Scriptin’ with JavaScript and Ajax: A Designer’s Guide Book Review

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Scriptin' with JavaScript and Ajax: A Designer's GuideBook Author: Charles Wyke-Smith

The first thing you will notice about Scriptin’ with JavaScript and Ajax is that it presents a condensed yet thorough overview of JavaScript from the beginner’s standpoint and moves quickly into more advanced topics. The author attempts to present lessons in coding as well as ideas of good application development; addressing ideas of Software-as-a-Service as well as pointing out tips for clean functional programming. His writing style is simple and straightforward, which is great for a book targeted at beginners and puts learning within their reach.

From a new developer’s standpoint the concepts of a modern, browser-based application can be daunting but in Charles Wyke-Smith’s hands, these ideas are easily learned. As you move through the chapters, there are constant pointers to help you understand his ideas as well as how to avoid common pitfalls. The book is accompanied by code which can be downloaded from the author’s website and run so you can follow along and practice. I find that this kind of resource is becoming more common in development books as authors strive to find better ways to convey coding concepts. However, an inevitable downside to the code examples for this text is the need for a server-side scripting language to demonstrate the Ajax techniques, which requires a Web server to work. The author uses PHP in his examples so this is easily accomplished, and probably already available, to the average developer but may be difficult to acquire for the new student. The author does not provide instructions for how to obtain a Web server, which could create confusion when they student downloads and tries to run the example code.

The last chapter is most likely the best part of Scriptin’ since it provides examples of two full Web applications that combine the concepts that have been taught throughout the book. This is an excellent overview for the student and also shows how these concepts can be used in a real-world setting. Although these applications appear to be small, they are excellent examples of JavaScript and Ajax techniques that are used in many major browser-based applications.

There are few downsides to Charles Wyke-Smith’s book but if you are looking for a more comprehensive guide, this isn’t it. Scriptin’ provides a short, condensed set of lessons in six chapters, with the seventh presenting the two sample applications. The length is the greatest draw back and some students may find that it does not cover everything desired. He does not cover advanced topics such as closures or prototypes and he does not go into great detail on every object in the JavaScript library. However, the author does not try to misrepresent this as more than what it is. His goal is to provide examples and assistance so that by the end of this book you should have a strong foundation in JavaScript as well as an understanding of the possibilities that JavaScript with Ajax can offer. The icing on the cake is that this is a book that not only teaches you how to code, but it teaches you design concepts and how to create compact code that is robust and runs reliably in most Web browsers.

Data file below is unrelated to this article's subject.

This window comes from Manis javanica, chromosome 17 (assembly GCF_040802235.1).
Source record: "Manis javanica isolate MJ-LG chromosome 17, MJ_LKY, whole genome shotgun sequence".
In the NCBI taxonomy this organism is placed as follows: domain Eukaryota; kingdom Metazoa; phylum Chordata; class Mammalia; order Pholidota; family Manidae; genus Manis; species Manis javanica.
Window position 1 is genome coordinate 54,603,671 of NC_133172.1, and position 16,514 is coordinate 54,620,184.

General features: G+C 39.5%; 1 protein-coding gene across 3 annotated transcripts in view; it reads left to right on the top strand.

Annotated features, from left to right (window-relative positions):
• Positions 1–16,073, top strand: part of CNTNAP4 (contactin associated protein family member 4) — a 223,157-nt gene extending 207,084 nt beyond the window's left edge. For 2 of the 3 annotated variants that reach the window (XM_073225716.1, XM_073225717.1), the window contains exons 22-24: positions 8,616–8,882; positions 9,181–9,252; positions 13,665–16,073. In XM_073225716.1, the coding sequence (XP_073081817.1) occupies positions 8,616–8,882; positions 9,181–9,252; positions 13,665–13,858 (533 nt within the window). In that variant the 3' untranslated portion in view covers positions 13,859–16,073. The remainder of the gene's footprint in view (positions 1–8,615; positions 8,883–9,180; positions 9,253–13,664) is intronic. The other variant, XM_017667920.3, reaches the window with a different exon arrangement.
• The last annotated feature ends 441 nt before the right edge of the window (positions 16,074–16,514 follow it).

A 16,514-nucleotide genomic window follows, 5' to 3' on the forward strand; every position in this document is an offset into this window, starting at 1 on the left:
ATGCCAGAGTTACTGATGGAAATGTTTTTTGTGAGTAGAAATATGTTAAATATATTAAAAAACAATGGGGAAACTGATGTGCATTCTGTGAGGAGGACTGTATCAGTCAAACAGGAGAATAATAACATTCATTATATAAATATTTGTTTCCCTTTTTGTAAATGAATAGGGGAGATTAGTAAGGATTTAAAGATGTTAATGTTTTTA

Overall, I would give Scriptin’ with JavaScript and Ajax four and a half out of five stars. It is an excellent foundational book for a beginner to JavaScript that is simplistic and well-written for its target audience. The examples are easy to follow and are explained in detail to help the new student as well as providing excellent assistance in crafting well-written code. I dropped half a star for this text due to the lack of instruction for the Web server part of Ajax. I would have felt better as a student if the author would have at least addressed this need but the only place I could find a mention was in the Introduction section as a small note. I disliked the short length since I feel that a beginner would want to take their learning a little further. At best, the author should have provided a “next level” set of references to guide the new developer on their journey. I would recommend this book to anyone wanting to get started with JavaScript development whether they are a new developer or have worked with other programming or scripting languages in the past. It is an excellent introduction to the language of JavaScript and the concepts of application design.

Publisher: Scriptin’ with JavaScript and Ajax: A Designer’s Guide
Amazon: Scriptin’ with JavaScript and Ajax: A Designer’s Guide

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